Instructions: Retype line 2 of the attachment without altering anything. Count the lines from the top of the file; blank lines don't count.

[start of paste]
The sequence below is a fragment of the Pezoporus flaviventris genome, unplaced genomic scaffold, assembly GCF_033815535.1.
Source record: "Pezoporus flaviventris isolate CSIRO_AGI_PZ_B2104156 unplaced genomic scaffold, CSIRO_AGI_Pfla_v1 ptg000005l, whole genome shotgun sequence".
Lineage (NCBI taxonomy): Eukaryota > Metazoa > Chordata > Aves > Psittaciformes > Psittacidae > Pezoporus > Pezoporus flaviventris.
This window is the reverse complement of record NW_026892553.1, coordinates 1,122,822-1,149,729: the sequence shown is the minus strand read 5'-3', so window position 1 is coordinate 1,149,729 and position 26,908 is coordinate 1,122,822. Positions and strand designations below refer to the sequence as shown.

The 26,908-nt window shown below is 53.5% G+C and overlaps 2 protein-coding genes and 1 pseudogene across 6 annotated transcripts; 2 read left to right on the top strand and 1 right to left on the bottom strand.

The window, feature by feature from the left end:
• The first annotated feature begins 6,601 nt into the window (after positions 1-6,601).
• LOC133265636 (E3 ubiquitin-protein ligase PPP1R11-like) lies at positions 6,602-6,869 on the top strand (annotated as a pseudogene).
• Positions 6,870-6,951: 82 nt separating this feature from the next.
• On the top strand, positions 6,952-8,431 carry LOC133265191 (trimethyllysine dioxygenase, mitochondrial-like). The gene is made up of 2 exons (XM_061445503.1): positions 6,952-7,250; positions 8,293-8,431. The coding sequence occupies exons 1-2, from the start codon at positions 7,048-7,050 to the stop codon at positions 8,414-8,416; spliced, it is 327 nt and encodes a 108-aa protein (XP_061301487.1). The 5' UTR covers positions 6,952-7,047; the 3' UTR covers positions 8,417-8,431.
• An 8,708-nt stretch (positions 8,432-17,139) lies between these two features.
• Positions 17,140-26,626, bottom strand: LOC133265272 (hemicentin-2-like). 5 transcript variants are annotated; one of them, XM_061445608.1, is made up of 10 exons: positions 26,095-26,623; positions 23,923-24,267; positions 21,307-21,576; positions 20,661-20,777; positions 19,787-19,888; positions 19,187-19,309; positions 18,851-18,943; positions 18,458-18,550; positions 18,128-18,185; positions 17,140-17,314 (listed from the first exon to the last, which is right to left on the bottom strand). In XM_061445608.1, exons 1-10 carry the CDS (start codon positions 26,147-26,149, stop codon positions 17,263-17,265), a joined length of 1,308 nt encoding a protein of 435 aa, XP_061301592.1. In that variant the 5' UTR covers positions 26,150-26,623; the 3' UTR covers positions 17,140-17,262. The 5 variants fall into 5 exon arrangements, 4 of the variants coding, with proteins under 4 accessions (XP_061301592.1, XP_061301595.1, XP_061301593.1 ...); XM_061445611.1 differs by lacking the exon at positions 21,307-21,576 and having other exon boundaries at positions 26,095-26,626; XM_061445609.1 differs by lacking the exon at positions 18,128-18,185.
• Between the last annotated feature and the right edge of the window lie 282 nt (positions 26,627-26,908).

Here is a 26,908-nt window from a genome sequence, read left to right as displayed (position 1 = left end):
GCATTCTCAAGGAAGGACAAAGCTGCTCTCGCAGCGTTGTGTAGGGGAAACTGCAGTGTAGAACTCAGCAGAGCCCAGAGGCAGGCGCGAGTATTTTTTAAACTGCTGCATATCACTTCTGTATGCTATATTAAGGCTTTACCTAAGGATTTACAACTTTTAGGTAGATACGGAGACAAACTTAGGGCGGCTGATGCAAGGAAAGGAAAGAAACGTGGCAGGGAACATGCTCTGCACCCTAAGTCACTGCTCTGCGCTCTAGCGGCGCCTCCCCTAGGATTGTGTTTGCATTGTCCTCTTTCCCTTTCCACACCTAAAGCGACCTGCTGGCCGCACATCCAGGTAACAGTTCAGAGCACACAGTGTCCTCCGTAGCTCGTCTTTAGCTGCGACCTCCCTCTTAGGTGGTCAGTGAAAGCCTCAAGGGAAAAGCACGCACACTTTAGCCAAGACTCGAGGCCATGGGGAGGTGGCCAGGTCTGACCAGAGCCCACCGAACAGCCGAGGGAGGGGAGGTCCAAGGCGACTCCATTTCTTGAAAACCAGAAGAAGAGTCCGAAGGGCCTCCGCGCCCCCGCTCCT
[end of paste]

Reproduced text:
Source record: "Pezoporus flaviventris isolate CSIRO_AGI_PZ_B2104156 unplaced genomic scaffold, CSIRO_AGI_Pfla_v1 ptg000005l, whole genome shotgun sequence".